You have probably already seen the GoogleCode book on nltk. I've been working through it very slowly on my own and while I have yet to tackle POS-tagging, it's one of the things I ultimately want to do when I feel adept enough to use the tool. At any rate, in Chapter 5, section 2 you get the following text and examples on making your own set of tagged tokens (apologies to all, but I copied directly from the text):
>>> tagged_token = nltk.tag.str2tuple('fly/NN')
Continued from 5.2:
We can construct a list of tagged tokens directly from a string. The
first step is to tokenize the string to access the individual word/tag
strings, and then to convert each of these into a tuple (using
>>> sent = '''
... The/AT grand/JJ jury/NN commented/VBD on/IN a/AT number/NN of/IN
... other/AP topics/NNS ,/, AMONG/IN them/PPO the/AT Atlanta/NP and/CC
... Fulton/NP-tl County/NN-tl purchasing/VBG departments/NNS which/WDT it/PPS
... said/VBD ``/`` ARE/BER well/QL operated/VBN and/CC follow/VB generally/RB
... accepted/VBN practices/NNS which/WDT inure/VB to/IN the/AT best/JJT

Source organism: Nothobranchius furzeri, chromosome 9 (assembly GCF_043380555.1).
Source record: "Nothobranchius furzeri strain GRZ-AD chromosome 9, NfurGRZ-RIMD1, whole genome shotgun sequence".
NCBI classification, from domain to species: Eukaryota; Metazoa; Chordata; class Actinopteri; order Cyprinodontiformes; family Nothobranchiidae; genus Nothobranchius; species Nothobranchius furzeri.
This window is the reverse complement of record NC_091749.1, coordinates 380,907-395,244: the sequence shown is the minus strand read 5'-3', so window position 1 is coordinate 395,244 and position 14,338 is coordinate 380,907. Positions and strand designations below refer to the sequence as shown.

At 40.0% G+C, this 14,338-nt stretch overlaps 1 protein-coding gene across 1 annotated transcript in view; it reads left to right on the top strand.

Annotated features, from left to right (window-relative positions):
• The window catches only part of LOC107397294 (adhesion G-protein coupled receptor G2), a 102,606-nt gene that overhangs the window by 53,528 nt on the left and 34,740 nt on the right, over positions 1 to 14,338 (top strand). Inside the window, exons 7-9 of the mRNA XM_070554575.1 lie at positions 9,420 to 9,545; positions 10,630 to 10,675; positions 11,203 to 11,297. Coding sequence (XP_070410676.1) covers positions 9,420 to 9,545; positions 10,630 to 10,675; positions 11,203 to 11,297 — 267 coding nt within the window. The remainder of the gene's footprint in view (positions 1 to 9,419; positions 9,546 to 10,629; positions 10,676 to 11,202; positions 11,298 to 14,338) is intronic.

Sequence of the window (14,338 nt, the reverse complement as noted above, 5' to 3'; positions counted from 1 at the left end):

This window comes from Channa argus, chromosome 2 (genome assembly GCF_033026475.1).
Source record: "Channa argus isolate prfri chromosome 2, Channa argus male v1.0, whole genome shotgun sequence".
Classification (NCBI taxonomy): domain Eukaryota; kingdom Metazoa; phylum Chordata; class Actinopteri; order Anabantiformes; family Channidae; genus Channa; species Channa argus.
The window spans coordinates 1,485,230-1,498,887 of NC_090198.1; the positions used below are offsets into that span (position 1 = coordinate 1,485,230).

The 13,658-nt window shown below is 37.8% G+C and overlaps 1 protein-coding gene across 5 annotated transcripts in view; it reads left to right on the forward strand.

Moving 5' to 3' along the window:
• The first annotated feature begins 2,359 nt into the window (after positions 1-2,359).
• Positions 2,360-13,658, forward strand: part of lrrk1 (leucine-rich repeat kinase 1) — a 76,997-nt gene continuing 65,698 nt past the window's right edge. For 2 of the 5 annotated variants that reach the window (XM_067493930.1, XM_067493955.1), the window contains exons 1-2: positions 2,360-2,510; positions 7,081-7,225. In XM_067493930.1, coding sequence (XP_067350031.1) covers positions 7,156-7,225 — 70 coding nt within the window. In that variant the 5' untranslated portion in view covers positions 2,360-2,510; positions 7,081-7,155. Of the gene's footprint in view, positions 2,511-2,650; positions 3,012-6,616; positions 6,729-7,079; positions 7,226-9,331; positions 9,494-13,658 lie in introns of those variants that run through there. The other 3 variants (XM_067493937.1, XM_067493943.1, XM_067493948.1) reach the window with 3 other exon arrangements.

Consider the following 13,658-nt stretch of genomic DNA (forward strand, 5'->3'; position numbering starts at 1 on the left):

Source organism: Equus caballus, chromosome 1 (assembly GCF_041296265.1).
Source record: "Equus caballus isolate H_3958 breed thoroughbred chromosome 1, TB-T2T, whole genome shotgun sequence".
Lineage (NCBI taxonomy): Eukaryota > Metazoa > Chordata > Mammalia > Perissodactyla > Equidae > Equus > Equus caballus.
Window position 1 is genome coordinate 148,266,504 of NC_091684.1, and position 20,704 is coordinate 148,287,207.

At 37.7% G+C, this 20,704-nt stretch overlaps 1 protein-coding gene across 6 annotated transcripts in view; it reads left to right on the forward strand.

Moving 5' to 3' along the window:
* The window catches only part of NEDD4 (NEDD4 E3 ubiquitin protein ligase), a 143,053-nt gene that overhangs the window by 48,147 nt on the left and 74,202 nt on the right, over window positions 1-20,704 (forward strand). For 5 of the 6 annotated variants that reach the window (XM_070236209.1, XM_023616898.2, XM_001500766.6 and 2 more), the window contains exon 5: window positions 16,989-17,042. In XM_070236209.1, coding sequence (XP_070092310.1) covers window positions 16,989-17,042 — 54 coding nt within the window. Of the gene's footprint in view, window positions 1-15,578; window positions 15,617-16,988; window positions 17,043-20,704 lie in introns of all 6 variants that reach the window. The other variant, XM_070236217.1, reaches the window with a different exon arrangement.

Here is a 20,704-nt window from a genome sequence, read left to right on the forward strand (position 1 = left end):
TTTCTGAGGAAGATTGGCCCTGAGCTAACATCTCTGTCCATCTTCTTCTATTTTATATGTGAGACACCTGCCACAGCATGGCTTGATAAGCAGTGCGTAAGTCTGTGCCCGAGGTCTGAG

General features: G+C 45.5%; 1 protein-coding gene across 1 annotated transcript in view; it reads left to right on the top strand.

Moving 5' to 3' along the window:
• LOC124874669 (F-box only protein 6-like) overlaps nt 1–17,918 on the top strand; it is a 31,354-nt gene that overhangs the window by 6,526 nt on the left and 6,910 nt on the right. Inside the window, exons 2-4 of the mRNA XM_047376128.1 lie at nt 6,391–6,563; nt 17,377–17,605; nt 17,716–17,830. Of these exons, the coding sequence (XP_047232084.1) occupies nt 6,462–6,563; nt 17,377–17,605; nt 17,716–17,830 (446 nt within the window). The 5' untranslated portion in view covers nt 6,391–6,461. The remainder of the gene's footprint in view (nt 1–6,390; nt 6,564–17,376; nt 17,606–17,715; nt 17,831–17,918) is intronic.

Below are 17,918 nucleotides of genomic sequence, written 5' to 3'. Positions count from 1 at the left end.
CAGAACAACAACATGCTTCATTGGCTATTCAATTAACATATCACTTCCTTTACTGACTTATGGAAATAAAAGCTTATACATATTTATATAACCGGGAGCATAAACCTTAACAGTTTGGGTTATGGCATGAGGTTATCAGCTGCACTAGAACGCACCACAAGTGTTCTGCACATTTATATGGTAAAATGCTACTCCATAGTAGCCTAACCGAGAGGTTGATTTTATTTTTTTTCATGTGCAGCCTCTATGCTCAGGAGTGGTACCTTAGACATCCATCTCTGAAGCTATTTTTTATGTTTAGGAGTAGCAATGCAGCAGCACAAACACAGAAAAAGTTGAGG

... interest/NN of/IN both/ABX governments/NNS ''/'' ./.
>>> [nltk.tag.str2tuple(t) for t in sent.split()]
[('The', 'AT'), ('grand', 'JJ'), ('jury', 'NN'), ('commented', 'VBD'), ('on', 'IN'), ('a', 'AT'), ('number', 'NN'), ... ('.', '.')]
That "sent" variable up above is actually what raw tagged text looks like, as confirmed by going to the nltk_data directory on my own computer and looking at anything in corpora/brown/, so you could write your own tagged text using this formatting and then build your own set of tagged tokens with it.
Once you have set-up up your own tagged tokens you should then be able to set up your own unigram tagger based on your tagged tokens (from 5.5):
>>>unigram_tagger = nltk.UnigramTagger(YOUR_OWN_TAGGED_TOKENS)
Finally, because your tagged text is likely to be a really small sample (and thus inaccurate), you can list a fallback tagger, so that when it fails, the fallback comes to the rescue:
>>> t0 = nltk.UnigramTagger(a_bigger_set_of_tagged_tokens)
>>> t1 = nltk.UnigramTagger(your_own_tagged_tokens, backoff=t0)
Lastly, you should look into the n-gram differences, bigram, unigram, etc., also covered in the aforementioned Chapter 5.
At any rate, if you continue reading through Chapter 5, you'll see a few different ways of tagging text (including my favorite: the regex tagger!). There's a lot of ways to do this and much too complex to cover adequately in a small post like this.
Caveat emptor: I haven't tried all of this code, so I offer it as a solution I am currently, myself, trying to work out. If I have made errors, please help me correct them.